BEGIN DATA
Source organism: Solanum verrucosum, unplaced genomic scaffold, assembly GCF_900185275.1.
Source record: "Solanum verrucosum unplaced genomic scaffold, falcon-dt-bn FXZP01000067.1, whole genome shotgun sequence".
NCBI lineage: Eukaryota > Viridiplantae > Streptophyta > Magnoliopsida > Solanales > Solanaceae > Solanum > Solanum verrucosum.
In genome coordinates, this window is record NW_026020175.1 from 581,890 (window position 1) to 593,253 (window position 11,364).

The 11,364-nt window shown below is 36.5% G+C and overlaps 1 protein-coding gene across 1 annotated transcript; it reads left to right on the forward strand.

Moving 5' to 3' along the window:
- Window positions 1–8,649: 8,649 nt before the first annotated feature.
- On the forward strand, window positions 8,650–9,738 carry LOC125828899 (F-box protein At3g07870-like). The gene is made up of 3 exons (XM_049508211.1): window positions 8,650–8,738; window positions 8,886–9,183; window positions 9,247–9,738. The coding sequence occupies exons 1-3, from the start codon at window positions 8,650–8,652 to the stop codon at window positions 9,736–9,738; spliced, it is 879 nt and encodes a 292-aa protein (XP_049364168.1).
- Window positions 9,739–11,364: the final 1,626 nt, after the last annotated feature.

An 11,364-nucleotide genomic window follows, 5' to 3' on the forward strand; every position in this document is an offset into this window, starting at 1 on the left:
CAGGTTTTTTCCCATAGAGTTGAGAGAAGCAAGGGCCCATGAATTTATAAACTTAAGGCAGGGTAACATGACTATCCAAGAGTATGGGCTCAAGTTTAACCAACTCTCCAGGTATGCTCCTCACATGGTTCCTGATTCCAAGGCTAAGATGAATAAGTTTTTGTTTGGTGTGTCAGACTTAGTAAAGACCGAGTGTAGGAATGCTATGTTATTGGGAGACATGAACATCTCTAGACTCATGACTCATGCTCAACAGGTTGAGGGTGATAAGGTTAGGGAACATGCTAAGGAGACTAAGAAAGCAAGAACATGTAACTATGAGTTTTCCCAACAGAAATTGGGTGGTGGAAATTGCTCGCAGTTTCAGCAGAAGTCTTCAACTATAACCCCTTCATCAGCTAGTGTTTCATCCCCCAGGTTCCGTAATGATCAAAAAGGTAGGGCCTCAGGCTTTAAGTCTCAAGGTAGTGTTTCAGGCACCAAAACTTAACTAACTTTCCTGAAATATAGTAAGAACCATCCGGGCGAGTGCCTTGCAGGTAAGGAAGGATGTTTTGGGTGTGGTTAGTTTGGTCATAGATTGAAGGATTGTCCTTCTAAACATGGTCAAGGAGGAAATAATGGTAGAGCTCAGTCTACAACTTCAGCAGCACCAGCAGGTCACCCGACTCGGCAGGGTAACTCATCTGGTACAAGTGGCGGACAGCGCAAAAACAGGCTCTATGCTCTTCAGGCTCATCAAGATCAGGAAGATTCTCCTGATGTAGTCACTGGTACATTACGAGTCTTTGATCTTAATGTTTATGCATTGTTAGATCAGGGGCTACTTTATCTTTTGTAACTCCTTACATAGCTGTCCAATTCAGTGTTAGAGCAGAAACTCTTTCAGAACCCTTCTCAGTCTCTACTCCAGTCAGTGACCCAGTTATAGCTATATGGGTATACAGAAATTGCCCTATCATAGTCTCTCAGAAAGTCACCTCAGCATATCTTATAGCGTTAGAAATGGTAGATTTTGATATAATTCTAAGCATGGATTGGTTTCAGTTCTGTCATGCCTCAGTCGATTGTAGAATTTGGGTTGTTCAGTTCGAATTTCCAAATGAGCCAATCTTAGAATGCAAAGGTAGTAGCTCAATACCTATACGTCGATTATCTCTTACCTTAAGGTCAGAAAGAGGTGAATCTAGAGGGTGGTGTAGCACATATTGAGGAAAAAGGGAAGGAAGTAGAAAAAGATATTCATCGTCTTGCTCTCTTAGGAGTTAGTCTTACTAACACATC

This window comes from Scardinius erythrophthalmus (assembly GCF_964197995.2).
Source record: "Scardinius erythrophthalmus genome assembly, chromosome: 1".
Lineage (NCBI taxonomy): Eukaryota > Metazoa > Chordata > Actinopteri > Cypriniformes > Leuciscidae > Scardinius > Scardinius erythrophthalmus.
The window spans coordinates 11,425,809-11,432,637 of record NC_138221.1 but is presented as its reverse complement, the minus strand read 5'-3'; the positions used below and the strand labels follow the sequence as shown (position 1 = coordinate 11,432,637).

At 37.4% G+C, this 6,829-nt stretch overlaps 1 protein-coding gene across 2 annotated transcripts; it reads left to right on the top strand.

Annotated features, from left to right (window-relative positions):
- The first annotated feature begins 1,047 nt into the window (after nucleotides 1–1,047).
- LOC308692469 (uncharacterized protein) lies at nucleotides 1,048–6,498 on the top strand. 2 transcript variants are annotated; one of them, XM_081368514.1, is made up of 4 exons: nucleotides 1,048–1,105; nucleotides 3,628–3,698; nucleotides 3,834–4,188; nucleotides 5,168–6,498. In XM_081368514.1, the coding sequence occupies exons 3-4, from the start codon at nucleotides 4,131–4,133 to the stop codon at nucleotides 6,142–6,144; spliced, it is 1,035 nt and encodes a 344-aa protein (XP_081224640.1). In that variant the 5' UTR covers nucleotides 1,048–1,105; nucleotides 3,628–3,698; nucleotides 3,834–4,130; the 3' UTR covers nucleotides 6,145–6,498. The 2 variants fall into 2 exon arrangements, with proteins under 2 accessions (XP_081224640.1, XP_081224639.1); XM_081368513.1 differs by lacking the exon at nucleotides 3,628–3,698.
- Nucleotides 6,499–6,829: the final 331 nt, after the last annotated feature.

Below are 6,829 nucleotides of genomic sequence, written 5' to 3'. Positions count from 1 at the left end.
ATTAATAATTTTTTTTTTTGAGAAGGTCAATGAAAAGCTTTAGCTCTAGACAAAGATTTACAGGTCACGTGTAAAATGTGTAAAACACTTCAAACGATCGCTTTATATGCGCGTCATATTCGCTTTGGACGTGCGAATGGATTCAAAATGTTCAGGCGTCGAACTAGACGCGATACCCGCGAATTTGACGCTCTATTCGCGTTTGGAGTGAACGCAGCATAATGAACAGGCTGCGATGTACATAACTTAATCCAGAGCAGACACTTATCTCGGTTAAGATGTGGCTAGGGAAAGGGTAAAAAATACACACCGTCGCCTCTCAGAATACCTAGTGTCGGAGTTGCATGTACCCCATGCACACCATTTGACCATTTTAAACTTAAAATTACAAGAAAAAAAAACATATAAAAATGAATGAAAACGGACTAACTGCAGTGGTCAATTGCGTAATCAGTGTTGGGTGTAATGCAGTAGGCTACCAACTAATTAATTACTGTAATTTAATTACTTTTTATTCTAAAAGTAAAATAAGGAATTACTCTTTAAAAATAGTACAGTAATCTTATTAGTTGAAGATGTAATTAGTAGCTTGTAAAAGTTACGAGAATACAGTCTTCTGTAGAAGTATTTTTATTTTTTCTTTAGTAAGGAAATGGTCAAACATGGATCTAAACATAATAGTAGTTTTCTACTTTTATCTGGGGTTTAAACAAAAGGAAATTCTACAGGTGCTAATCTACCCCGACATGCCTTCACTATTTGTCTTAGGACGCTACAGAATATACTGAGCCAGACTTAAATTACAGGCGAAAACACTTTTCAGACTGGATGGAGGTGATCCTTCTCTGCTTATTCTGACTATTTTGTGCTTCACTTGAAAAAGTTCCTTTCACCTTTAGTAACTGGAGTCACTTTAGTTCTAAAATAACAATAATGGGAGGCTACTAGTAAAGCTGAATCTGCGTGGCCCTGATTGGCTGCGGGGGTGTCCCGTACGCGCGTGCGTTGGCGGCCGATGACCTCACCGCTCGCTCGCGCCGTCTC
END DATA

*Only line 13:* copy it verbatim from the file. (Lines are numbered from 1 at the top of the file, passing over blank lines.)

Source record: "Scardinius erythrophthalmus genome assembly, chromosome: 1".